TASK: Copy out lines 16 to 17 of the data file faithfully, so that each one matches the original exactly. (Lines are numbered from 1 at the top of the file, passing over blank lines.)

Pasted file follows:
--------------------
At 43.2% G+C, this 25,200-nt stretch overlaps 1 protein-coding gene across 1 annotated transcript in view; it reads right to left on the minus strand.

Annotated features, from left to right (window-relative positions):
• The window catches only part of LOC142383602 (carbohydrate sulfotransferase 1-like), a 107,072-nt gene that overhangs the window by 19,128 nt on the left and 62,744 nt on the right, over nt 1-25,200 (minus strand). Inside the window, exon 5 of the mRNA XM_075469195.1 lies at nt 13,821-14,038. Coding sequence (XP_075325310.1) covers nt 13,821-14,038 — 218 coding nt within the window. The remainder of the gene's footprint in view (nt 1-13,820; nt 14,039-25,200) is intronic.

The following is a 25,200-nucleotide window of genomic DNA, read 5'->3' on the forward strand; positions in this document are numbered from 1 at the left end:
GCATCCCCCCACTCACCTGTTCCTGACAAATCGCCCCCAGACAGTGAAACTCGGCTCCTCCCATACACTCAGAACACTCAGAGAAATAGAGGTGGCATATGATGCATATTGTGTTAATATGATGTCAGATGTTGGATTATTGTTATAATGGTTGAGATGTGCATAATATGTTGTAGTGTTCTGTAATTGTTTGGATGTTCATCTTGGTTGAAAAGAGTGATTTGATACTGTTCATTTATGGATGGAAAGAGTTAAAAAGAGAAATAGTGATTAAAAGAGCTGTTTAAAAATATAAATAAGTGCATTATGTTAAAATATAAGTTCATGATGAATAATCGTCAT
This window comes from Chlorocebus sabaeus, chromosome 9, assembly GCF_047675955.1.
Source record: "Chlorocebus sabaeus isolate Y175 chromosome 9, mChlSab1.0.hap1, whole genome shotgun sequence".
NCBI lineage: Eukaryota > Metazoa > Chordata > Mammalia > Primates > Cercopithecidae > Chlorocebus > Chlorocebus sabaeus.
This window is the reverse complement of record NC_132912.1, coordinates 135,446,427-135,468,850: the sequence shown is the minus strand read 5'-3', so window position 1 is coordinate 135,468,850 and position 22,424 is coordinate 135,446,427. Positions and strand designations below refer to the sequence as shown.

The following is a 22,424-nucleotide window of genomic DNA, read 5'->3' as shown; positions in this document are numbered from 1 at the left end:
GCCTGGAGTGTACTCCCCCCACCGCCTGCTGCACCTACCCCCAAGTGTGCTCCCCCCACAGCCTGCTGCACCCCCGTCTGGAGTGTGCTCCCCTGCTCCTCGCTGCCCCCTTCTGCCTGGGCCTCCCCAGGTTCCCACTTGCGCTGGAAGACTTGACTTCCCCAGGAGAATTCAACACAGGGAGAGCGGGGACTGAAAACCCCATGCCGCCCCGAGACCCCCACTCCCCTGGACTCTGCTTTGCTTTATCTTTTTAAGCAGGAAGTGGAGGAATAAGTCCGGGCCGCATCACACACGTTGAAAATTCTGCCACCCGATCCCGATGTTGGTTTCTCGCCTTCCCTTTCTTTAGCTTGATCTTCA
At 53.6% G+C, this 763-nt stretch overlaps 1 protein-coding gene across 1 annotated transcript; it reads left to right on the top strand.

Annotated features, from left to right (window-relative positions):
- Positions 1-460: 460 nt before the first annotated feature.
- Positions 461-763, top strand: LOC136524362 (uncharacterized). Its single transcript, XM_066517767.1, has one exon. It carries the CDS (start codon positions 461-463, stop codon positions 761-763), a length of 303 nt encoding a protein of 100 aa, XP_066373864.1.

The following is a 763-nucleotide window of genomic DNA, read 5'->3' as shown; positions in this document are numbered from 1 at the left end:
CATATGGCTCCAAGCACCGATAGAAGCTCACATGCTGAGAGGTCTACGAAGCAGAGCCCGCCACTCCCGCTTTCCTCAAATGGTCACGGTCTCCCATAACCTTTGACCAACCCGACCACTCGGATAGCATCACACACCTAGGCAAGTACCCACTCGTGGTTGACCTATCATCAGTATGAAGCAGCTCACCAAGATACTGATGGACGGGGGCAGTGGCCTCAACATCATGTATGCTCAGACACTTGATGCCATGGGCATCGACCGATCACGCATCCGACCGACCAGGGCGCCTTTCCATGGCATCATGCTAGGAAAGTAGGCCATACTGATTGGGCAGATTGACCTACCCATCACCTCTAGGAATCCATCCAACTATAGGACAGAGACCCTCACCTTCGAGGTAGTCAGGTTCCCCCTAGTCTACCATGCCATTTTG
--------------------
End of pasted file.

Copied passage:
The following is a 763-nucleotide window of genomic DNA, read 5'->3' as shown; positions in this document are numbered from 1 at the left end:
CATATGGCTCCAAGCACCGATAGAAGCTCACATGCTGAGAGGTCTACGAAGCAGAGCCCGCCACTCCCGCTTTCCTCAAATGGTCACGGTCTCCCATAACCTTTGACCAACCCGACCACTCGGATAGCATCACACACCTAGGCAAGTACCCACTCGTGGTTGACCTATCATCAGTATGAAGCAGCTCACCAAGATACTGATGGACGGGGGCAGTGGCCTCAACATCATGTATGCTCAGACACTTGATGCCATGGGCATCGACCGATCACGCATCCGACCGACCAGGGCGCCTTTCCATGGCATCATGCTAGGAAAGTAGGCCATACTGATTGGGCAGATTGACCTACCCATCACCTCTAGGAATCCATCCAACTATAGGACAGAGACCCTCACCTTCGAGGTAGTCAGGTTCCCCCTAGTCTACCATGCCATTTTG